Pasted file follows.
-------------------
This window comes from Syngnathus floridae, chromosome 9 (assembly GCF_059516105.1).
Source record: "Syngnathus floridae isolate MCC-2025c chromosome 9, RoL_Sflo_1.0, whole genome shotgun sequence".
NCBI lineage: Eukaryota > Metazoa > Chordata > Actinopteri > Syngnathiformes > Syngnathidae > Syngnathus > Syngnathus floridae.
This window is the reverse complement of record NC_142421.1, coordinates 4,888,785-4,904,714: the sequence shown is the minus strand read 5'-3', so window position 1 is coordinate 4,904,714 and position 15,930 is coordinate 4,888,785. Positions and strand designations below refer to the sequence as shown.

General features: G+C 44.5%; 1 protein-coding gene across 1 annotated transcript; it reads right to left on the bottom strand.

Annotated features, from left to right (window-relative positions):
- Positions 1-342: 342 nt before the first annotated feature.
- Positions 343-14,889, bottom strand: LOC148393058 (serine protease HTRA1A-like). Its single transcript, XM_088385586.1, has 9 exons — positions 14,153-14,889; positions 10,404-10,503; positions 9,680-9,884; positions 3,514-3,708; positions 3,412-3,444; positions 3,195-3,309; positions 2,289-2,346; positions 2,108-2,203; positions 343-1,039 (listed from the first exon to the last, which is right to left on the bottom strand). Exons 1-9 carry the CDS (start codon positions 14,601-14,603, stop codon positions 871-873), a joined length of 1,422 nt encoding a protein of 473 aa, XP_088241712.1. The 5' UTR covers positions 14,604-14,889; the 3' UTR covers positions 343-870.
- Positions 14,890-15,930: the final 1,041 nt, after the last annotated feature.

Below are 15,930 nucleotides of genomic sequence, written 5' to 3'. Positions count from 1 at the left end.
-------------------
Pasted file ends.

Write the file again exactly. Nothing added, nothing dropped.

This window comes from Syngnathus floridae, chromosome 9 (assembly GCF_059516105.1).
Source record: "Syngnathus floridae isolate MCC-2025c chromosome 9, RoL_Sflo_1.0, whole genome shotgun sequence".
NCBI lineage: Eukaryota > Metazoa > Chordata > Actinopteri > Syngnathiformes > Syngnathidae > Syngnathus > Syngnathus floridae.
This window is the reverse complement of record NC_142421.1, coordinates 4,888,785-4,904,714: the sequence shown is the minus strand read 5'-3', so window position 1 is coordinate 4,904,714 and position 15,930 is coordinate 4,888,785. Positions and strand designations below refer to the sequence as shown.

General features: G+C 44.5%; 1 protein-coding gene across 1 annotated transcript; it reads right to left on the bottom strand.

Annotated features, from left to right (window-relative positions):
- Positions 1-342: 342 nt before the first annotated feature.
- Positions 343-14,889, bottom strand: LOC148393058 (serine protease HTRA1A-like). Its single transcript, XM_088385586.1, has 9 exons — positions 14,153-14,889; positions 10,404-10,503; positions 9,680-9,884; positions 3,514-3,708; positions 3,412-3,444; positions 3,195-3,309; positions 2,289-2,346; positions 2,108-2,203; positions 343-1,039 (listed from the first exon to the last, which is right to left on the bottom strand). Exons 1-9 carry the CDS (start codon positions 14,601-14,603, stop codon positions 871-873), a joined length of 1,422 nt encoding a protein of 473 aa, XP_088241712.1. The 5' UTR covers positions 14,604-14,889; the 3' UTR covers positions 343-870.
- Positions 14,890-15,930: the final 1,041 nt, after the last annotated feature.

Below are 15,930 nucleotides of genomic sequence, written 5' to 3'. Positions count from 1 at the left end.